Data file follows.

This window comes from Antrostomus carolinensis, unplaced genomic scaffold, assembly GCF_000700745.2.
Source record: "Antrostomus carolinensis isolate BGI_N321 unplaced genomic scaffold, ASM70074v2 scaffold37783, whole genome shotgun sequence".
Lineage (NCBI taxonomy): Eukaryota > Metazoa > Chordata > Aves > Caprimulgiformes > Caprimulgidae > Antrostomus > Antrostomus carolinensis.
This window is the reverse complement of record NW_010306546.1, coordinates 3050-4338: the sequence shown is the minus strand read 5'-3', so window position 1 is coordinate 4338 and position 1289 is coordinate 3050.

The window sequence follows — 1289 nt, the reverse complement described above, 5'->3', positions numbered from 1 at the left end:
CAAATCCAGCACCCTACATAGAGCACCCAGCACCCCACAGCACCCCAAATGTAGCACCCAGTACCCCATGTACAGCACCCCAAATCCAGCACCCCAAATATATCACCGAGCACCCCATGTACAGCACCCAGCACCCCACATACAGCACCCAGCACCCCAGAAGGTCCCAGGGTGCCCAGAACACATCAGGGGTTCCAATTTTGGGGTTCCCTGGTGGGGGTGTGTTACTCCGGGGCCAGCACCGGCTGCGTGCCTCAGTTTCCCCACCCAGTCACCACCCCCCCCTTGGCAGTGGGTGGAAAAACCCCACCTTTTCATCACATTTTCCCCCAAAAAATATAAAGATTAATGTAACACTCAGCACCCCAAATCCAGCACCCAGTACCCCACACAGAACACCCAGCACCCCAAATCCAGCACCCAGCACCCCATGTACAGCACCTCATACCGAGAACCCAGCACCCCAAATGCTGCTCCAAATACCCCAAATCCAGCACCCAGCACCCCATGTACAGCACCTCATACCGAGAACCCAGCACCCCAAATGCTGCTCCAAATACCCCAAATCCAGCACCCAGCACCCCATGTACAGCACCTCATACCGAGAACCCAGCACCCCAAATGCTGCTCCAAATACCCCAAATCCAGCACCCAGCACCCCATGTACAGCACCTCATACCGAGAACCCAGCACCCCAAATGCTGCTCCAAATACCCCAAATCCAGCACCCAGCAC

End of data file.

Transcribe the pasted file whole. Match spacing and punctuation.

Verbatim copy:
This window comes from Antrostomus carolinensis, unplaced genomic scaffold, assembly GCF_000700745.2.
Source record: "Antrostomus carolinensis isolate BGI_N321 unplaced genomic scaffold, ASM70074v2 scaffold37783, whole genome shotgun sequence".
Lineage (NCBI taxonomy): Eukaryota > Metazoa > Chordata > Aves > Caprimulgiformes > Caprimulgidae > Antrostomus > Antrostomus carolinensis.
This window is the reverse complement of record NW_010306546.1, coordinates 3050-4338: the sequence shown is the minus strand read 5'-3', so window position 1 is coordinate 4338 and position 1289 is coordinate 3050.

The window sequence follows — 1289 nt, the reverse complement described above, 5'->3', positions numbered from 1 at the left end:
CAAATCCAGCACCCTACATAGAGCACCCAGCACCCCACAGCACCCCAAATGTAGCACCCAGTACCCCATGTACAGCACCCCAAATCCAGCACCCCAAATATATCACCGAGCACCCCATGTACAGCACCCAGCACCCCACATACAGCACCCAGCACCCCAGAAGGTCCCAGGGTGCCCAGAACACATCAGGGGTTCCAATTTTGGGGTTCCCTGGTGGGGGTGTGTTACTCCGGGGCCAGCACCGGCTGCGTGCCTCAGTTTCCCCACCCAGTCACCACCCCCCCCTTGGCAGTGGGTGGAAAAACCCCACCTTTTCATCACATTTTCCCCCAAAAAATATAAAGATTAATGTAACACTCAGCACCCCAAATCCAGCACCCAGTACCCCACACAGAACACCCAGCACCCCAAATCCAGCACCCAGCACCCCATGTACAGCACCTCATACCGAGAACCCAGCACCCCAAATGCTGCTCCAAATACCCCAAATCCAGCACCCAGCACCCCATGTACAGCACCTCATACCGAGAACCCAGCACCCCAAATGCTGCTCCAAATACCCCAAATCCAGCACCCAGCACCCCATGTACAGCACCTCATACCGAGAACCCAGCACCCCAAATGCTGCTCCAAATACCCCAAATCCAGCACCCAGCACCCCATGTACAGCACCTCATACCGAGAACCCAGCACCCCAAATGCTGCTCCAAATACCCCAAATCCAGCACCCAGCAC